If you’ve journeyed out to the cinema and battled crowds to see “The Dark Knight,” chances are you got to sneak a peek at one of the most hotly anticipated comic book big screen adaptations. Yeah, yeah, I know, everyone seemingly says much the same about every comic book movie. Just as soon as “Iron Man” comes out -- a movie labeled “Best. Comic Book Movie. Everrrrrrr!” -- “The Dark Knight” comes along a few months later, and everyone is busy saying the same thing. In fact, I’d imagine there’s a segment of the movie-going public that’s really starting to tire not only of the fawning but the comic book movie trend in general. Surely there’s more to big budget filmmaking than capes, cowls, webheads and weirdos, right?
Enter “Watchmen,” Zack Snyder’s upcoming adaptation of the groundbreaking graphic novel, originally published as a 12 issue series in 1986 and ’87. It’s currently the only graphic novel to win a Hugo, and in 2005, Time magazine dared to place it on their list of “The 100 best English-language novels from 1923 to the present.” With that kind of pedigree, there’s a good chance it’s a real snoozer, right? Wrong. “Watchmen” is a dense, joyous thing of beauty – a piece of literature as well as a gorgeous collection of pop art. Mr. Alan Moore wrote the words, but the less we say about Moore, the happier he’ll probably be. The guy stopped allowing Hollywood to use his name on adaptations of his work a couple movies ago, and will continue the trend with “Watchmen,” results be damned. (In all fairness to Moore, if my name had been on “The League of Extraordinary Gentlemen” movie, I might do the same.) Artist Dave Gibbons has no such conditions, and his name will be proudly placed on all movie posters and advertising, and he’s thus far been happy with everything he’s seen of the production.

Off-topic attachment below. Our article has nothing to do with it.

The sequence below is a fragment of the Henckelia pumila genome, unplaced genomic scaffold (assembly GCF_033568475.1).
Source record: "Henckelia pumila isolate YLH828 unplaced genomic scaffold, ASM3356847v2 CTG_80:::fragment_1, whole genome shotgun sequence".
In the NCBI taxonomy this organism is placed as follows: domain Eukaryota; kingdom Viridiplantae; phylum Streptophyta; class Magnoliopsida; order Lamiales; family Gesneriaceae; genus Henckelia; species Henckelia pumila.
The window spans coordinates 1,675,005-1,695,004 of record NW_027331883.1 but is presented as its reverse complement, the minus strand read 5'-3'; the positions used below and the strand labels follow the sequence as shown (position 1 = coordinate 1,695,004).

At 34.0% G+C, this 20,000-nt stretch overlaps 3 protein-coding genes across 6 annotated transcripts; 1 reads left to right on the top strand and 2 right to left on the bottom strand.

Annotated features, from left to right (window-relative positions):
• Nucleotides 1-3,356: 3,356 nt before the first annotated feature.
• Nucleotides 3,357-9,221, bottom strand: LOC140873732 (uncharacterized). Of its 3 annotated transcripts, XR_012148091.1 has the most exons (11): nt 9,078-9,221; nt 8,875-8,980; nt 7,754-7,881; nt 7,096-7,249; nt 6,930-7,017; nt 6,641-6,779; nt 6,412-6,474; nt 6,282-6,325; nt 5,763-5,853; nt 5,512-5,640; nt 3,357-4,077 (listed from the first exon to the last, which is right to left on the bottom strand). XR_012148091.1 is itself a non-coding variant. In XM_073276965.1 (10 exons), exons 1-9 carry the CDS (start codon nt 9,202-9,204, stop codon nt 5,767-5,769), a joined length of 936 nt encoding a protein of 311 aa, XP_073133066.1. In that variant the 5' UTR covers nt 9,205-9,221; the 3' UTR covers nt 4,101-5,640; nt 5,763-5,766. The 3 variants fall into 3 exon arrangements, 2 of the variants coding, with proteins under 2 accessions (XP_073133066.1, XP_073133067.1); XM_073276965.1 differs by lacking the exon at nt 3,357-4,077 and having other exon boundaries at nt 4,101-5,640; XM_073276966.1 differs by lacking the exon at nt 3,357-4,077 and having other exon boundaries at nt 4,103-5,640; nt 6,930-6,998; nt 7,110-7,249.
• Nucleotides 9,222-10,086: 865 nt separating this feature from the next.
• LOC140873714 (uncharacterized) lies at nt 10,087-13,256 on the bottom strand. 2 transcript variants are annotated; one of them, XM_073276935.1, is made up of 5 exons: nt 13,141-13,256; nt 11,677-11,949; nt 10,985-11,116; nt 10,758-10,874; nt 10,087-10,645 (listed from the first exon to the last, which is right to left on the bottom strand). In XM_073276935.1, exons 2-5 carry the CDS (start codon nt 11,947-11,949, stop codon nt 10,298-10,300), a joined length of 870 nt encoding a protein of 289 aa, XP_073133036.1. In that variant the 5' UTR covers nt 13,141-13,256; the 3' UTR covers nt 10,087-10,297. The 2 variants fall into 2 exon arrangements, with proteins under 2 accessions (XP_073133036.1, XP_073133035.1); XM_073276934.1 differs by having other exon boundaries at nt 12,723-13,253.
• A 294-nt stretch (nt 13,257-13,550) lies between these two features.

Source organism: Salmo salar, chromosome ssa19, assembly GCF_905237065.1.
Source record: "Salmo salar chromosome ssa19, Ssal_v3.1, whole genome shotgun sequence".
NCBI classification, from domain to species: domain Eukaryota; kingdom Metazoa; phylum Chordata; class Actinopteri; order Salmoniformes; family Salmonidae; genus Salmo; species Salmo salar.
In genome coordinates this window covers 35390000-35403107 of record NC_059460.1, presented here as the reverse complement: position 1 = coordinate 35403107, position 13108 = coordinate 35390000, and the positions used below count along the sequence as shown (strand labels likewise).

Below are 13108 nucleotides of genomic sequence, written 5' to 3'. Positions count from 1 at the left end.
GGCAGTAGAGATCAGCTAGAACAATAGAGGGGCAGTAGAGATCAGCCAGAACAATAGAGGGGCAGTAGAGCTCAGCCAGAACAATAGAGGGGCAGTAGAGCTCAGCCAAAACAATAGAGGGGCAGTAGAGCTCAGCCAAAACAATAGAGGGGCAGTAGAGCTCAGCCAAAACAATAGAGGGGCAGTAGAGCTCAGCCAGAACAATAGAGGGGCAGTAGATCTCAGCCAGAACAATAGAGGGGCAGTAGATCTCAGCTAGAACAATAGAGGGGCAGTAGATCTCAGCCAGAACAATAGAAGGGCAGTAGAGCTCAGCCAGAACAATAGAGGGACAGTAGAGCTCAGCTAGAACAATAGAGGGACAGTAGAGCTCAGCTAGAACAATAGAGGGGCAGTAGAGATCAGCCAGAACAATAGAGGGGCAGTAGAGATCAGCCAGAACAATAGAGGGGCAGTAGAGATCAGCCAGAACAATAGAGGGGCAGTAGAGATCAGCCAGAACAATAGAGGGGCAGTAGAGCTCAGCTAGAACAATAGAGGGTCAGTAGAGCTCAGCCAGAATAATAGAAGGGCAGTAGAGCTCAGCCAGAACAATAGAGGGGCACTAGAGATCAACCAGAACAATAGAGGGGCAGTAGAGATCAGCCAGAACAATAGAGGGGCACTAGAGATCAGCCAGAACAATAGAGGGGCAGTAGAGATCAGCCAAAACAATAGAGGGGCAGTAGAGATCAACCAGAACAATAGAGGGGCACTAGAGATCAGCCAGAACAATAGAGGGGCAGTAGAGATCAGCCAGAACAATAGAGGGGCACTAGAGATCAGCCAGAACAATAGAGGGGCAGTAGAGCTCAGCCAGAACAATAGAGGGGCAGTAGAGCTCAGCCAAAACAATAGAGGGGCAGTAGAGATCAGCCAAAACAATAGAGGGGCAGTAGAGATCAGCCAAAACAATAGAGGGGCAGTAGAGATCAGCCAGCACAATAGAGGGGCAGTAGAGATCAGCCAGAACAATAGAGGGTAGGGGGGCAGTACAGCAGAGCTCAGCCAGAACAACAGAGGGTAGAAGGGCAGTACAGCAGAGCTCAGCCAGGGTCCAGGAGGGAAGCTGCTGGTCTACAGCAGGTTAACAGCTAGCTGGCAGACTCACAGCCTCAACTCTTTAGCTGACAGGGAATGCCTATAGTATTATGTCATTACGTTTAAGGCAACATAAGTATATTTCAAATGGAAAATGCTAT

If you’ve seen the trailer for the film, then you already know it doesn’t look like the adventures of Superman, Spider-Man or The Hulkster (the green one, as opposed to Mr. Hogan), and if you’ve not seen the trailer, then do so right this second by visiting the official site. The story of “Watchmen” takes place in an alternate-‘80s timeline, where Nixon has entered his fifth term as president and the Cold War never ended. Into that maddening scenario was born Dr. Manhattan, the “Watchmen” equivalent of Superman, although in saying that, I am doing the morally ambiguous figure a huge disservice. This super-being does not represent truth or justice; indeed, Manhattan’s quandary is that he’s no longer sure if he should represent anything at all…and nobody on planet Earth is in a position to tell him otherwise. Well, almost nobody. Meanwhile, someone is killing off some of the planet’s other superheroes, which isn’t as tough a job as you might think, since Manhattan is the only one with any actual super powers. The rest of the brood trod the line between hero and vigilante and true heroes are almost a relic of the past in the “Watchmen” universe. One of the great questions the text seems to pose is, “What exactly defines a superhero?” It’s an especially poignant question, since most of the heroes in question seem mostly concerned with defining themselves. One such masked vigilante, Rorschach, is keen to get to the bottom of the murders, but he’s on his own since he’s not the easiest person to get along with, and the handful of cohorts who can deal with him have either retired or are uninterested.